with OID representations. Bob Morgan (Stanford) stated that the Open Group is working
on a Kerberos V5 implementation in Java, which might merit investigation. About 18
attendees indicated interest in progressing this draft within the CAT WG, if this can be
accommodated within the WG charter. Further review and comment on the draft was


Tatyana Ryutov (ISI) led discussion on two documents related to authorization services
and interfaces. The work was motivated by the following goals: a need for fine-grained
AC to resources, integrating local and distributed models, user and domain-level policies,
support for various authorization models and authentication policies, and of facilitating
authorization decisions. In the proposed approach, local policies are expressed via
ACLs, and distributed policies via credentials. Optional conditions fields can be added
to both ACLs and credentials.

Once obtained, credentials (which may be based on GSS or other forms of authentication)
are placed into a GAA security context. The Check_authorization call returns one of
"authorized", "not authorized", or "more info needed". Several principal types are defined:
user, group, host, application, and anybody. A GAA context is composed of credentials
and per-connection information reflecting attributes of the would-be accessor. Several
generic conditions are proposed, some of which occur only in credentials rather than ACLs;
review and comment was particularly solicited on the condition constructs. ISI has
implemented a GAA prototype based on Kerberos. A discussion list was announced
specifically for these documents: g3api@isi.edu; further information is available on url
http://gost.isi.edu/info/gaa_api.html. Proposed areas for future work include refinements
to the evaluation facility.

Group discussion on GAA followed. Marc Horowitz didn't see that GAA can support a
distributed authorization server model, where ACLs don't reside at the application. Cliff
Neuman responded that some models of this nature could be supported, invisibly to the
caller; alternatively, a client could request a particular set of operations and corresponding
credentials could be forwarded. Cliff indicated a belief that, in any case, standardizing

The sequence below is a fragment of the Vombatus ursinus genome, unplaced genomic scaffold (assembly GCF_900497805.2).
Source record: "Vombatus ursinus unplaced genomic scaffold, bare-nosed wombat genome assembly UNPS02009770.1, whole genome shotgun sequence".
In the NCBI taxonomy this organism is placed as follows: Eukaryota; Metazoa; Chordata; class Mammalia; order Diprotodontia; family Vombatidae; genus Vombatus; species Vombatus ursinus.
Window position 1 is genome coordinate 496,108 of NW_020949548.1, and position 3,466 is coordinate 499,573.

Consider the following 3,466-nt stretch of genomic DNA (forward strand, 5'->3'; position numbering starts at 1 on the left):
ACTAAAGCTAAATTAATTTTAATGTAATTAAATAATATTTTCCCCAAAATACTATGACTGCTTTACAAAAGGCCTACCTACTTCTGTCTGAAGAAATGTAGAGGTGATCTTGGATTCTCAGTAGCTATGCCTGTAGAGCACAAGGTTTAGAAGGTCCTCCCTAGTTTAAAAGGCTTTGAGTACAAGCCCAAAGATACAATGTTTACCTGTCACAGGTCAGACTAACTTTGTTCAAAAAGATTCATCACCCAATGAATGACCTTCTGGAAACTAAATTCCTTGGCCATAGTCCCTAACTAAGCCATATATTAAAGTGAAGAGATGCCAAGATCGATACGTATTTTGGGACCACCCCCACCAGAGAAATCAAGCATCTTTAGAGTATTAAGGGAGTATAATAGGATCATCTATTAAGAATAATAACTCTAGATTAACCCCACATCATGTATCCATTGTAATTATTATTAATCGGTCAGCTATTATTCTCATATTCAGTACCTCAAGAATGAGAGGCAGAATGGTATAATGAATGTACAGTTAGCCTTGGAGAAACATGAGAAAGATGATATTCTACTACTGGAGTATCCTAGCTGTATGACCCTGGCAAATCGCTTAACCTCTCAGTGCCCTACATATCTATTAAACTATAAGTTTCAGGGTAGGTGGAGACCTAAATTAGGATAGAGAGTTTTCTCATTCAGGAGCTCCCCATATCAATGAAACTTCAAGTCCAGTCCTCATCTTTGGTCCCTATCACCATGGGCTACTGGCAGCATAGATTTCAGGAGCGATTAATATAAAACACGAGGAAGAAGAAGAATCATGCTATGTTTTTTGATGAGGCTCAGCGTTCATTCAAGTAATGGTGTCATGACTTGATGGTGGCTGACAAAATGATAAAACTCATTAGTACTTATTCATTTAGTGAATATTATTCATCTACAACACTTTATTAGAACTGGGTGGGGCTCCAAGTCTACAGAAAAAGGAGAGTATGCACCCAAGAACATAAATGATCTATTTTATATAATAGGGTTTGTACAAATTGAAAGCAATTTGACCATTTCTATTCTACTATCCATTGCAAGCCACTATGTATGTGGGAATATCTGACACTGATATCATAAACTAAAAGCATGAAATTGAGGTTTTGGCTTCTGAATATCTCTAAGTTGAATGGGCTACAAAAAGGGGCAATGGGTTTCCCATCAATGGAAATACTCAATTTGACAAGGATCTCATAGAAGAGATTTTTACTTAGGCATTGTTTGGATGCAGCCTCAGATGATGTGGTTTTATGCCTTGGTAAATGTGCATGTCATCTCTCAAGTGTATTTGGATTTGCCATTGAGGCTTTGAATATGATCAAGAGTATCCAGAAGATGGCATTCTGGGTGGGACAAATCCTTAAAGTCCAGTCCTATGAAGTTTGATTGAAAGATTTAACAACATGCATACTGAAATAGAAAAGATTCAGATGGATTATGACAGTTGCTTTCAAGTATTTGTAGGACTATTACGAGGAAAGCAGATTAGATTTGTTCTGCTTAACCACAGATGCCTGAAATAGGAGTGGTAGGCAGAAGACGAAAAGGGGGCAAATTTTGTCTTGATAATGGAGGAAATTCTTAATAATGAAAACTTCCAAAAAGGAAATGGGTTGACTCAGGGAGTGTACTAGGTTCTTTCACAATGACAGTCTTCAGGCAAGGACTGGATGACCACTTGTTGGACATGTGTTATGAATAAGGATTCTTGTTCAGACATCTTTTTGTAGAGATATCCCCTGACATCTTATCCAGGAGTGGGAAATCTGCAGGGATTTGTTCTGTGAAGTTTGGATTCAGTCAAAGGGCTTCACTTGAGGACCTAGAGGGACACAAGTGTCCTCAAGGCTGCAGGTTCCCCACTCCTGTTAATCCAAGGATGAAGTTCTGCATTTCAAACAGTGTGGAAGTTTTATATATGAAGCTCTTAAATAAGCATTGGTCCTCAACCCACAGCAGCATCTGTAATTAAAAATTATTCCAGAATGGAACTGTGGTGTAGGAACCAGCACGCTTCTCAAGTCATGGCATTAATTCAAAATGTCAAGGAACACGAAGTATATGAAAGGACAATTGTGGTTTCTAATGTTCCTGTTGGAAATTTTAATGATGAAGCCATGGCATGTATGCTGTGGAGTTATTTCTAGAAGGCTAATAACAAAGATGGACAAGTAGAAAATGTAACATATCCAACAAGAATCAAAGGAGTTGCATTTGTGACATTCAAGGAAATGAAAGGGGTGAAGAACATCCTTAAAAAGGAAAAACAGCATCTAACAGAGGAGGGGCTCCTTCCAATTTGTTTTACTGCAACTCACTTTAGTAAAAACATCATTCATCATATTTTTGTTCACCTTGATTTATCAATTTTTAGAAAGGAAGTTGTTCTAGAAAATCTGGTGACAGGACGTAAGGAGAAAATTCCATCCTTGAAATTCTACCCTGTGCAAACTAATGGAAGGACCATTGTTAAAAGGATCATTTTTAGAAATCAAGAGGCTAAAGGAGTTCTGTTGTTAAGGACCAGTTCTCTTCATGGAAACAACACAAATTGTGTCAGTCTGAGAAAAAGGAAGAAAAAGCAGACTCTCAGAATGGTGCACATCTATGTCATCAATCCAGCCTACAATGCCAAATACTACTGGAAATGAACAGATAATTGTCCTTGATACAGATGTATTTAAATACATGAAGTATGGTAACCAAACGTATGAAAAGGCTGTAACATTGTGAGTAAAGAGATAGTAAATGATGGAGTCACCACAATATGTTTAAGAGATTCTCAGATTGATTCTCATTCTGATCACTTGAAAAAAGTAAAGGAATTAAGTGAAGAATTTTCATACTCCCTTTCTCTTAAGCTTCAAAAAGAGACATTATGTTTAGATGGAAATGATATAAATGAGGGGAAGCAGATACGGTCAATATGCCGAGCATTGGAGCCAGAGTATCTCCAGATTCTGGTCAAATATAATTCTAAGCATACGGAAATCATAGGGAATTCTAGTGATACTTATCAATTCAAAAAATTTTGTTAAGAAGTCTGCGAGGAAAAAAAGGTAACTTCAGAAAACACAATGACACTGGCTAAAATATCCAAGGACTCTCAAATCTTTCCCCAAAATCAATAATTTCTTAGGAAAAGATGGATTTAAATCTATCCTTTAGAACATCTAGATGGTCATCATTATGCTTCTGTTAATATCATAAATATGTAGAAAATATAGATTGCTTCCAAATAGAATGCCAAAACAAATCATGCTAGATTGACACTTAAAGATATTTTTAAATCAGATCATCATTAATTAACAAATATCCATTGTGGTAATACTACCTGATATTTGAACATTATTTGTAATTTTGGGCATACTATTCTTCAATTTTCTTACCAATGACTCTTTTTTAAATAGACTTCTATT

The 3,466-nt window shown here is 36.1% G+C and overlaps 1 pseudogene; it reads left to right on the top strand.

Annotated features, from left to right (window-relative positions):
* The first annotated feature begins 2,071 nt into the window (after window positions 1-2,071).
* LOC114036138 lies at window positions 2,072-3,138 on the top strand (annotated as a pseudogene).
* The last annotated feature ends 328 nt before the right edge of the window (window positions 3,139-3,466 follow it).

ACL formats would be valuable. John Wray (Iris) asked whether and how container
ACLs could be supported. Another question: Has work been done to layer over existing
ACLs (e.g., POSIX, NT), as this would affect the practical value of GAA? Mary Ellen
Zurko (Iris) asked whether multi-personal control was supported; Cliff responded that
this support was possible.

About 8 attendees endorsed progressing GAA within the CAT group, if this can be
accommodated within the WG charter; discussion was encouraged on the WG mailing
list. Cliff observed that there was a significant relationship between GSS and GAA
security contexts. Several attendees commented that a number of other WGs and BOFs
were considering ACLs and authorization, including (as examples) webdav, LDAP
extensions, and a trust management BOF taking place later in the meeting week.


Richard Ward (Microsoft) noted that Kerberos tickets are becoming increasingly larger
as more elements are carried, and larger, and that some protocols have fixed limits. He
posed the prospect that token reassembly might be considered below the GSS interface.
Ted Ts'o and John Wray opposed this suggestion, given compatibility and protocol
layering concerns. Cliff Neuman noted that GAA has upcall functions to obtain
information incrementally as needed, but this was recognized as a separate and longer
term consideration.

Bob Morgan observed that the SASL framework is being incorporated in a number of
protocols, and that SASL allows GSS. Ambiguities had been observed about what
service principal names are to be used; the SASL recommendation is that names of the
host-based service form be used. John Linn recalled discussion with Chris Newman
some months prior, which had led to tightened specification of host-based service name
usage in rfc2078bis. Ted Ts'o observed that this handles some cases, but not those
which are truly application-specific.


None received.